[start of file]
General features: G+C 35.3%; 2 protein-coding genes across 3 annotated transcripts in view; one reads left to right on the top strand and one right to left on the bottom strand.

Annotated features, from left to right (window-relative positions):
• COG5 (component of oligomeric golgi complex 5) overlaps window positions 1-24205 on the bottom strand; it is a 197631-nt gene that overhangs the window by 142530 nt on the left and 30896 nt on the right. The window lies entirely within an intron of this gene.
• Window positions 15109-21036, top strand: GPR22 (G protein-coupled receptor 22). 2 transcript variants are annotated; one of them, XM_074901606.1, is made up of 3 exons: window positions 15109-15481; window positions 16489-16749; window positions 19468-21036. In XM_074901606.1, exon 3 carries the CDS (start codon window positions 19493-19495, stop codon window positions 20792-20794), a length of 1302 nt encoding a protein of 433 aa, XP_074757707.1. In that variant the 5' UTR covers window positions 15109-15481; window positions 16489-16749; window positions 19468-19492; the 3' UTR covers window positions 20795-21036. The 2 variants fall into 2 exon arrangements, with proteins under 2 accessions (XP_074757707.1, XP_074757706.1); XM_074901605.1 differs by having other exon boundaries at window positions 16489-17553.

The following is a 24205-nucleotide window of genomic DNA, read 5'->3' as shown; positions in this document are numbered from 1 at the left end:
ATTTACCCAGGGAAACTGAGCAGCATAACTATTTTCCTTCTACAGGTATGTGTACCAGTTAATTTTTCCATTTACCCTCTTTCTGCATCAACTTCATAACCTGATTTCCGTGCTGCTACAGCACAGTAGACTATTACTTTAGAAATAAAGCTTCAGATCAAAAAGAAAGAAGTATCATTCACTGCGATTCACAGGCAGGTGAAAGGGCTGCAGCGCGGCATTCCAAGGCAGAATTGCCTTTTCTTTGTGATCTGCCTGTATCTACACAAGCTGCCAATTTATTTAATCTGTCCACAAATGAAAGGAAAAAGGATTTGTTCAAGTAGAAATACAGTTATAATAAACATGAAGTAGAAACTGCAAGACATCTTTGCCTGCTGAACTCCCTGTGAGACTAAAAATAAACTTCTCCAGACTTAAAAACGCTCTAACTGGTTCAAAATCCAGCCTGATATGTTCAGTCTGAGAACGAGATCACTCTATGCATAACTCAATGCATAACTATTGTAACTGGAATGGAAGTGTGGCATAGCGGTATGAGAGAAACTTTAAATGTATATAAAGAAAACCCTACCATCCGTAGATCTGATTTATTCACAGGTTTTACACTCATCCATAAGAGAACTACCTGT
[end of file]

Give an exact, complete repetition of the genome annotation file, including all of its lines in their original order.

General features: G+C 35.3%; 2 protein-coding genes across 3 annotated transcripts in view; one reads left to right on the top strand and one right to left on the bottom strand.

Annotated features, from left to right (window-relative positions):
• COG5 (component of oligomeric golgi complex 5) overlaps window positions 1-24205 on the bottom strand; it is a 197631-nt gene that overhangs the window by 142530 nt on the left and 30896 nt on the right. The window lies entirely within an intron of this gene.
• Window positions 15109-21036, top strand: GPR22 (G protein-coupled receptor 22). 2 transcript variants are annotated; one of them, XM_074901606.1, is made up of 3 exons: window positions 15109-15481; window positions 16489-16749; window positions 19468-21036. In XM_074901606.1, exon 3 carries the CDS (start codon window positions 19493-19495, stop codon window positions 20792-20794), a length of 1302 nt encoding a protein of 433 aa, XP_074757707.1. In that variant the 5' UTR covers window positions 15109-15481; window positions 16489-16749; window positions 19468-19492; the 3' UTR covers window positions 20795-21036. The 2 variants fall into 2 exon arrangements, with proteins under 2 accessions (XP_074757707.1, XP_074757706.1); XM_074901605.1 differs by having other exon boundaries at window positions 16489-17553.

The following is a 24205-nucleotide window of genomic DNA, read 5'->3' as shown; positions in this document are numbered from 1 at the left end:
ATTTACCCAGGGAAACTGAGCAGCATAACTATTTTCCTTCTACAGGTATGTGTACCAGTTAATTTTTCCATTTACCCTCTTTCTGCATCAACTTCATAACCTGATTTCCGTGCTGCTACAGCACAGTAGACTATTACTTTAGAAATAAAGCTTCAGATCAAAAAGAAAGAAGTATCATTCACTGCGATTCACAGGCAGGTGAAAGGGCTGCAGCGCGGCATTCCAAGGCAGAATTGCCTTTTCTTTGTGATCTGCCTGTATCTACACAAGCTGCCAATTTATTTAATCTGTCCACAAATGAAAGGAAAAAGGATTTGTTCAAGTAGAAATACAGTTATAATAAACATGAAGTAGAAACTGCAAGACATCTTTGCCTGCTGAACTCCCTGTGAGACTAAAAATAAACTTCTCCAGACTTAAAAACGCTCTAACTGGTTCAAAATCCAGCCTGATATGTTCAGTCTGAGAACGAGATCACTCTATGCATAACTCAATGCATAACTATTGTAACTGGAATGGAAGTGTGGCATAGCGGTATGAGAGAAACTTTAAATGTATATAAAGAAAACCCTACCATCCGTAGATCTGATTTATTCACAGGTTTTACACTCATCCATAAGAGAACTACCTGT